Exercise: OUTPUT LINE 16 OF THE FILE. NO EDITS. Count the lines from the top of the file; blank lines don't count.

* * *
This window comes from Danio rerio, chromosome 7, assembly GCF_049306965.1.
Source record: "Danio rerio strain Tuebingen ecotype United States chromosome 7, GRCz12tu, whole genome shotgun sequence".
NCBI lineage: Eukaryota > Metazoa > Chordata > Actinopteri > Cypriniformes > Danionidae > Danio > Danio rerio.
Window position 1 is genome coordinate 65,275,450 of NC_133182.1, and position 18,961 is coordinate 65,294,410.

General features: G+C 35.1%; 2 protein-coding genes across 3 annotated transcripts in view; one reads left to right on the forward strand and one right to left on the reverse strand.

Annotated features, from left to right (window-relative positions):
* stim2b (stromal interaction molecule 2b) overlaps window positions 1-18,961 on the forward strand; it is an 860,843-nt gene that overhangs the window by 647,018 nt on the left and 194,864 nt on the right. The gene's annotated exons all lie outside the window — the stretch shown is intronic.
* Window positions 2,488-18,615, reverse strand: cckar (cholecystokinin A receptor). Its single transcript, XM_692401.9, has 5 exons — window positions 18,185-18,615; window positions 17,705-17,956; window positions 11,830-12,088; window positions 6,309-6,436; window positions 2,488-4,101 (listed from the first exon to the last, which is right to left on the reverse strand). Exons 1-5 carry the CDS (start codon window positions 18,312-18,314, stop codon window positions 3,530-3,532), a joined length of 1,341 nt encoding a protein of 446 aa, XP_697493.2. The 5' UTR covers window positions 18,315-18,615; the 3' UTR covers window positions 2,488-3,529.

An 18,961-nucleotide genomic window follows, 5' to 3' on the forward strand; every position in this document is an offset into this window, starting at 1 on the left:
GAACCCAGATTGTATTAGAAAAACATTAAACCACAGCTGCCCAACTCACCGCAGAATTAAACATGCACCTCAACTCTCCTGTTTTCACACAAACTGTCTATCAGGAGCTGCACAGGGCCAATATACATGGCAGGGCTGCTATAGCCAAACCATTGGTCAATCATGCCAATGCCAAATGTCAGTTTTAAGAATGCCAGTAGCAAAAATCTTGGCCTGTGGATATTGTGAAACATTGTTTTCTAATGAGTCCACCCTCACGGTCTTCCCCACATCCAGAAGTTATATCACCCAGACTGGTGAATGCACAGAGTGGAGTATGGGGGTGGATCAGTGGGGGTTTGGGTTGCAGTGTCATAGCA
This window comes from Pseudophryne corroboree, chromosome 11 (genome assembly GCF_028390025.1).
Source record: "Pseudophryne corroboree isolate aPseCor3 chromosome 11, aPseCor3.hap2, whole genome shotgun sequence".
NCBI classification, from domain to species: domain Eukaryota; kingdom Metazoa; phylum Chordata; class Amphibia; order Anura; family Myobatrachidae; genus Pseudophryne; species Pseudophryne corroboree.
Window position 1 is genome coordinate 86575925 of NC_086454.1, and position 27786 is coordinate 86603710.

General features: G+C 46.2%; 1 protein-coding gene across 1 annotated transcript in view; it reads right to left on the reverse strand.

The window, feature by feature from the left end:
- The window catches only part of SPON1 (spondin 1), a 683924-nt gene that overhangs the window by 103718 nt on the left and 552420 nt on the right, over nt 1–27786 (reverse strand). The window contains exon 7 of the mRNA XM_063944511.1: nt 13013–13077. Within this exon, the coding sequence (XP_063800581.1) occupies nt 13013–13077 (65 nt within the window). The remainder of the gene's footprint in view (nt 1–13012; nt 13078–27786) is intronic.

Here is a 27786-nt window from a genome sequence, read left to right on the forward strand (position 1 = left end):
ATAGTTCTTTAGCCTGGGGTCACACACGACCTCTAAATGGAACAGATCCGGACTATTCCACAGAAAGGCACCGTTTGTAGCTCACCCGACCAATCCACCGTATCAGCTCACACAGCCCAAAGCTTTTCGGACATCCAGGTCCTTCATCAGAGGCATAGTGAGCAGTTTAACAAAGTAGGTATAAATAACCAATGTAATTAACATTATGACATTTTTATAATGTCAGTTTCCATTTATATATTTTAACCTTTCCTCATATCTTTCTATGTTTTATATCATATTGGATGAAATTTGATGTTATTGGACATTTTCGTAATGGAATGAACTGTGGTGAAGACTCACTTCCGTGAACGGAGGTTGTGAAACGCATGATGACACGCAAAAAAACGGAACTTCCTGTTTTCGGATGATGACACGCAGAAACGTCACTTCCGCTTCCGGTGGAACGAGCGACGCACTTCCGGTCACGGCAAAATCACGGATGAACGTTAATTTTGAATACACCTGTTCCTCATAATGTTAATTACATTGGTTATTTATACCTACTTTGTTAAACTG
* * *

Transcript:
The window, feature by feature from the left end: